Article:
This story is the first in a five-part series.
Martha Little, NPR
Franny and Zoey so that he would appear more intelligent. (He apparently thought he was going to be on TV, not radio.)
To prepare for his interview with NPR, Cera said he purchased this copy of J.D. Salinger's
To prepare for his interview with NPR, Cera said he purchased this copy of J.D. Salinger's Franny and Zoey so that he would appear more intelligent. (He apparently thought he was going to be on TV, not radio.) Martha Little, NPR
Like other broadcasters, CBS is facing some tricky questions about what kind of programming will attract certain viewers, and how it should be distributed. For help with those questions, the Eye network has turned to a teenager.
Michael Cera's show for CBS will debut not via broadcast, but via Webcast. And his idea for improving the future of television turns the industry's revenue model on its ear.
Cera falls at the younger end of the exact demographic precious to media outlets: the 18-to-24-year-olds. You may know him as George-Michael Bluth from the acclaimed — but now canceled — Fox series Arrested Development.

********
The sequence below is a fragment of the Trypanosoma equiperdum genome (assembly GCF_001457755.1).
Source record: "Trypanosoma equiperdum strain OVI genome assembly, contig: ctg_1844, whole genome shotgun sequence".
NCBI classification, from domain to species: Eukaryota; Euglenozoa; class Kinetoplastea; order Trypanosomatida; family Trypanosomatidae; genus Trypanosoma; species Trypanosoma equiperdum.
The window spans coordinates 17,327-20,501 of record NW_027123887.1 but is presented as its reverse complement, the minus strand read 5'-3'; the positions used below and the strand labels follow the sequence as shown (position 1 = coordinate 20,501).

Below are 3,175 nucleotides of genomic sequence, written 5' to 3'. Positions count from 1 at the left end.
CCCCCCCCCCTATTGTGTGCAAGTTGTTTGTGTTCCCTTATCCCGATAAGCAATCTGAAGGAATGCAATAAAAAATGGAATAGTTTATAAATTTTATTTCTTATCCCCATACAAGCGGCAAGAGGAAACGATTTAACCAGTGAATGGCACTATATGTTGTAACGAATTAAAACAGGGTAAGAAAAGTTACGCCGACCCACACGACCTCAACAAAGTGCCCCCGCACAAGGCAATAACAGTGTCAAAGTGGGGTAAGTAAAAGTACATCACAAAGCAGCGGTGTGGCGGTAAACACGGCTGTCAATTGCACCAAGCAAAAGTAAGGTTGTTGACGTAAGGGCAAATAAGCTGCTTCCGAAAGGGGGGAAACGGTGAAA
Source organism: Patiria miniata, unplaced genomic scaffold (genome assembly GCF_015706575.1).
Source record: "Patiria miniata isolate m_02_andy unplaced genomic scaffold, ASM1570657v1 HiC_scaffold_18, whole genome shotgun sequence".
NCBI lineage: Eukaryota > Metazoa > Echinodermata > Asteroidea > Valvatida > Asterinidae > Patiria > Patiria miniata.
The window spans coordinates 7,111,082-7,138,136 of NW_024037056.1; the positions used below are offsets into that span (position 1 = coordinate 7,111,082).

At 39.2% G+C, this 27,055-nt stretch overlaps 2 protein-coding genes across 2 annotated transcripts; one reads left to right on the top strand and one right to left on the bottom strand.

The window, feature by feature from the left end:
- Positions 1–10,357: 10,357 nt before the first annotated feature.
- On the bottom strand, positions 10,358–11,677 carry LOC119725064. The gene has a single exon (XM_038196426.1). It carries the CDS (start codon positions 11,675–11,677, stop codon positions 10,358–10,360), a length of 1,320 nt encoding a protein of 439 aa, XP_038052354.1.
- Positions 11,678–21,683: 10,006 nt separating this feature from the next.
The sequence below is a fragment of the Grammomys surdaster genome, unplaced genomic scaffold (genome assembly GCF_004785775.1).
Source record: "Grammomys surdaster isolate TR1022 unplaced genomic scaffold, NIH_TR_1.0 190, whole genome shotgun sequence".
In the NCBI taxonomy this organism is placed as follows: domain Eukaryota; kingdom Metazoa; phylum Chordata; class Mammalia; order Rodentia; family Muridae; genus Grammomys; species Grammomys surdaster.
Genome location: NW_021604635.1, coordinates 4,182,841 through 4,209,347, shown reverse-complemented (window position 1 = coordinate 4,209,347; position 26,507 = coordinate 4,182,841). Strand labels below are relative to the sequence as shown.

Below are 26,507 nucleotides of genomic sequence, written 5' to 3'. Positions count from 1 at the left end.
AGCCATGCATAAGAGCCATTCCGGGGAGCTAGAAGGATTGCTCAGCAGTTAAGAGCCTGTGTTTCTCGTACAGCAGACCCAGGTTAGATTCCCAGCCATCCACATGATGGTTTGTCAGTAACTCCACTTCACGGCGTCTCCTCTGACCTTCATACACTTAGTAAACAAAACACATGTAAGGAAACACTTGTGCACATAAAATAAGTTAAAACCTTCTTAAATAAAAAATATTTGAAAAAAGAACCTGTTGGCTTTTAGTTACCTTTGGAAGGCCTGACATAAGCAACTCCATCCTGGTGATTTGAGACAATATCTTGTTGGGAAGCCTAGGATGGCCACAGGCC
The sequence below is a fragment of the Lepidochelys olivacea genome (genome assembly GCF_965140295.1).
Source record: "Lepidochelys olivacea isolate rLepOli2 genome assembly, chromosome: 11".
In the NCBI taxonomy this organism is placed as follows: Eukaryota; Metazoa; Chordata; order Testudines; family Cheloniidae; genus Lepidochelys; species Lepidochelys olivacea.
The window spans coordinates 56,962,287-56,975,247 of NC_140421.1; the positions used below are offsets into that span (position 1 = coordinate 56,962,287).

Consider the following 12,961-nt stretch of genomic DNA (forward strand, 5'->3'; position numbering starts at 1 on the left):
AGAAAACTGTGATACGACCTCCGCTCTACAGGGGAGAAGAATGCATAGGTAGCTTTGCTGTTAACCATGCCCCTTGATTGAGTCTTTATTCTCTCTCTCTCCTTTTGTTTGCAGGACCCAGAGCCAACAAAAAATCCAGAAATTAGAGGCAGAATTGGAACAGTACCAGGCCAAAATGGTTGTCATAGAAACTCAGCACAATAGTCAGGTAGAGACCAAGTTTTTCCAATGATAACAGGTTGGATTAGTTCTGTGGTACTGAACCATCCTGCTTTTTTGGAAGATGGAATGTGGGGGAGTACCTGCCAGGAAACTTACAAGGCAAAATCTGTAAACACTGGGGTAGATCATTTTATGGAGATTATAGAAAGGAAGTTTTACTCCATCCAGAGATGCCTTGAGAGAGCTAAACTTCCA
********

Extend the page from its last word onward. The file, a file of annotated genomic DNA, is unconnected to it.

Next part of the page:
Now Cera is charged with producing a TV series for CBS' Internet outlet, the Innertube. Cera, who says he doesn't even watch television anymore, convinced executives to let him edit his series on a college campus, rather than at the network's studios.
"We have a little more freedom, without them hanging over our shoulder," he says.
Cera may be counted on to entertain a certain demographic. When it comes to making money from that entertainment, he may or may not have the answer.
His thought: Get rid of the ads.
"If you sit down to the computer to watch something, you don't want to see a commercial," Cera says. "I would be furious if I sat down to watch something on YouTube and they showed me a commercial. I would be like, frantically angry."
So, if you want to make a successful broadcast crossover to the Internet, cut out the commercials. But then, how do you make any money? Stay tuned.